Knoxville (WVLT) - Knox County Commissioners have decided not to re-do the appointments that replaced 12 term-limited office holders. A process that has gotten them sued on ground they violated Tennessee's open meetings law.
The move could take this issue to trial. In fact, it could mean a month and a half of trial, at least 5 dozen witnesses and your tax dollars will pay for all of it.
The editor of the news sentinel claims that commissioners violated the Tennessee Open Meetings Act by talking about whom to appoint a Sheriff to three other countywide offices and to eight commission seats all outside of a public forum.
The law defines a meeting as a convening of a governing body for which a quorum, a simple majority of members, is required to make a decision or to deliberate.
But Knox County Law Director says that a literal reading of that law keeps commissioners from discussing important business.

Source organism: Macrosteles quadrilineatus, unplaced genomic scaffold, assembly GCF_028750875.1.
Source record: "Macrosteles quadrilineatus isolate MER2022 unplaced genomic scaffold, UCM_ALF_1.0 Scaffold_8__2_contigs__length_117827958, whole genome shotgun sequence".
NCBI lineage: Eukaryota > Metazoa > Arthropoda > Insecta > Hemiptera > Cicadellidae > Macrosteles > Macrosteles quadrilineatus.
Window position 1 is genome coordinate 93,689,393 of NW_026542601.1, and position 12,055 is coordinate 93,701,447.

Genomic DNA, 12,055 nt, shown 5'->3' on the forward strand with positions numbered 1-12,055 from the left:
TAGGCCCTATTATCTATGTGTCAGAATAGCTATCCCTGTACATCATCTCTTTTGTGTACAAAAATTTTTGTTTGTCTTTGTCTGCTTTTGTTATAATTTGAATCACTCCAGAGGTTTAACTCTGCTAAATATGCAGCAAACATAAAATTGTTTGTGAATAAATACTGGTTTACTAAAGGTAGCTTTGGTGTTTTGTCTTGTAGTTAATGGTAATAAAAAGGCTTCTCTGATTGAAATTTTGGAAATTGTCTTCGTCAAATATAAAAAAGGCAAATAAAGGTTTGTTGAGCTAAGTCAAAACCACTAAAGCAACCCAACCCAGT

"Under the News Sentinel interpretation of the law your District 2 commissioners can’t even get together to discuss fixing a problem in your neighborhood,” says Law Director John Owings.
Actually, the law says nothing shall be construed as to require a chance meeting of 2 or more members to be considered a public meeting.
Besides County Commissioner Mike Hammond says Tennessee lawmakers plan to consider revising and clarifying the open meetings law next year. By opting to defend their vote that replaced the term limited 12 prepare to hear a lot of ugliness.
"In trial all of these things will come out. And we will know for sure who did what and who said what and, as I understand the way the lawsuit and the trial will go, each individual commissioner will be judged innocent or guilty in each of the 12 appointments,” says Hammond.